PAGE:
I recently gave a talk at the 2nd International Csound Conference, held at the Berklee College of Music in Boston, entitled “How Csound Works”. In the talk, I went through high-level design, key data structures, the Orchestra compiler, the event and runtime system, and some other features. I have placed a copy of the presentation slides as a zip file here:
The 2nd International Csound Conference took place this past weekend at the Berklee College of Music in Boston. I had a fantastic time there getting to see Jean-Claude Risset, John Chowning, and Barry Vercoe all give keynotes. There was a reallly nice tribute session for Max Matthews, with people like Tom Oberheim, David Ziccarelli, and Max’s family there sharing some beautiful stories about Max.
Beyond that, it was great to see all the latest going on in the Csound community. I thoroughly enjoyed Rory Walsh’s presentation on Cabbage, as well as Andres Cabrera’s presentation on CsoundQt. They’ve both made some great developments in their software! I also really enjoyed Oeyvind Brandtsegg’s presentation “Sonification with Csound Quasar Correlations”, discussing an upcoming installation work.
There were certainly many presentations given on the 2nd day, and as they were in parallel tracks one simply couldn’t attend everything. I ended up giving one presentation on the first day, and two presentations on the second, one of which spanned two parts. Because of that I certainly felt like I missed out on going to presentations, but I believe everything was being filmed so I am looking forward to watching those when they are out.
Regarding the presentations I gave, I think I did just a so-so job on the Blue presentation, and was happy with how the “How Csound Works” and “How to use the Csound API” talks went. Given that there was a lot to prepare, I was happy in the end with how it all turned out.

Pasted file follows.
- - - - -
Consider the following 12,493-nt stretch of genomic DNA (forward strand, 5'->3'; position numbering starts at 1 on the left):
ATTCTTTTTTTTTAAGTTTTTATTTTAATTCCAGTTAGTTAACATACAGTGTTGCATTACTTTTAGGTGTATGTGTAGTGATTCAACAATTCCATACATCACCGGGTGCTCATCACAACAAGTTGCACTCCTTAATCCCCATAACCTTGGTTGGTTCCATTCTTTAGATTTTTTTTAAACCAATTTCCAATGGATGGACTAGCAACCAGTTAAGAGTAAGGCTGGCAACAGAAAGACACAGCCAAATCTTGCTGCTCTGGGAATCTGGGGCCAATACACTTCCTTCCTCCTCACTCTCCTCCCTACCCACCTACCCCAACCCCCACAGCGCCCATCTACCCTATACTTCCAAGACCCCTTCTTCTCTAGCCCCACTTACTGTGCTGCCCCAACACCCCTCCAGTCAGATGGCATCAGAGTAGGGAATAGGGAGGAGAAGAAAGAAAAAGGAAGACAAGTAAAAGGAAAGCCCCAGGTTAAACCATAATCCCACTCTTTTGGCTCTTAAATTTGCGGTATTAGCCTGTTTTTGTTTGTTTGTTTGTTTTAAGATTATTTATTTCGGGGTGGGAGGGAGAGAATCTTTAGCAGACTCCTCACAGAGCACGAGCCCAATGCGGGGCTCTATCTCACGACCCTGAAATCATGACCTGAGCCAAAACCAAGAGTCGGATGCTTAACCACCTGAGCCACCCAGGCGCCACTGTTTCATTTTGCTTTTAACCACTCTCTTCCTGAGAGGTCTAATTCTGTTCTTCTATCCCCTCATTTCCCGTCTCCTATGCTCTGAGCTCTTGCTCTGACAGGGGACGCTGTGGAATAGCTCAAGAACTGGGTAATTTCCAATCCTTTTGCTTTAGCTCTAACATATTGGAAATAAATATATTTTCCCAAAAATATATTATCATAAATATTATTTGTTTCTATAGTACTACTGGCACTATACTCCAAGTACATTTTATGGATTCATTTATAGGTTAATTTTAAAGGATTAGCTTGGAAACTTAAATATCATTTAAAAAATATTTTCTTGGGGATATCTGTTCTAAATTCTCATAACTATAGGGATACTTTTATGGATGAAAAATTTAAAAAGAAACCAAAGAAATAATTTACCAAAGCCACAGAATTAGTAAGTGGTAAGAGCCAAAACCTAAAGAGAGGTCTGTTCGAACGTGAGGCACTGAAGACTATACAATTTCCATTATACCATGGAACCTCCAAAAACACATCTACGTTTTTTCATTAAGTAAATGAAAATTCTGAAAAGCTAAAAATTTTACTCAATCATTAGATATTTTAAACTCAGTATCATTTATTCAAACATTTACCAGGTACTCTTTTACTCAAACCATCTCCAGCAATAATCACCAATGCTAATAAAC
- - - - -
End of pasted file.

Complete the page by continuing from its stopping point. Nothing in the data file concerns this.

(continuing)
The concerts were a very nice variety of pieces in different aesthetics. I was happy to be listening to music on very nice speakers, and especially enjoyed being in the company of many friends to do so. I also enjoyed meeting a number of new people, and also finally putting faces to names I had long known from the mailing list.
Overall, I had a great time in Boston. I think Dr. Boulanger and the Berklee College of Music did a wonder job in organizing and creating a very special and memorable event. I’m already looking forward to the next Csound Conference!
I wanted to share an implementation of Julian Parker’s digital model of a Ring Modulator. The paper he wrote from DAFx 2011  was also used by the BBC Radiophonic Workshop in the “Recreating the sounds of the BBC Radiophonic Workhop using the Web Audio API” .
I’ve implemented the ringmodulator as a UDO, available here:
The Blue project has knobs you can use to adjust the carrier’s amp and frequency. In the generated CSD, you can adjust gk_blue_auto0 for amp and gk_blue_auto1 for frequency, or just modify the poscil line in instr 1.
Note, the paper suggests using a high amount of oversampling (32x; 8x or 16x being reasonable for using sinusoidal carrier). This implementation does not do oversampling, which I believe the BBC version does do not as well.
As far as I’ve checked, the implementation matches the BBC one with the exception of using a limiter instead of a compressor. Also, I did one optimization to the wavetable generation to extract out a constant in the part where v > vl, but this is a minimal optimization as the wavetable generation is done only once really.
Lately I’ve been interested in a number of hardware synthesizers that came out during the late 80’s/early 90’s, as I’ve found their synthesis methods rather curious and inventive. One of them, the Korg Wavestation, has a very interesting synthesis system, using a combination of Vector Synthesis and Wave Sequencing. Vector Synthesis is easy enough to implement using a cross-fading between different oscillators or sound generators, but I was curious to see about implementing the Wave Sequencing in Csound code.
To implement this, I used information obtained online, information in the manuals, time experimenting on a hardware Korg Wavestation, as well as time with the Korg Legacy Wavestation Software (I ended up purchasing the whole Legacy Collection). Here is an example of the waveseq User-Defined Opcode (UDO) using f-tables generated by GEN10:
As well as f-tables using sampled drum sounds:
The UDO is implemented such that it takes in an f-table that describes the entire wave sequence. Therefore, most of the work to using this opcode is done in creating the set of f-tables to sequence through. I did implement the following features:
Tempo: 24 duration is a quarter note; if tempo is non-zero, it will be used to set the duration of the quarter note, if 0, tempo is about 105 bpm
WaveSequence: start wave, looping type (0 = forwards, 1 = forwards and backwards), start wave for loop, end wave
Wave Tables: single-cycle wave/single-shot wave/looped wave (determined on whether sample rate given in the waveseq table is 0, positive, or negative), amplitude adjustment, cross-fade time, duration of table to play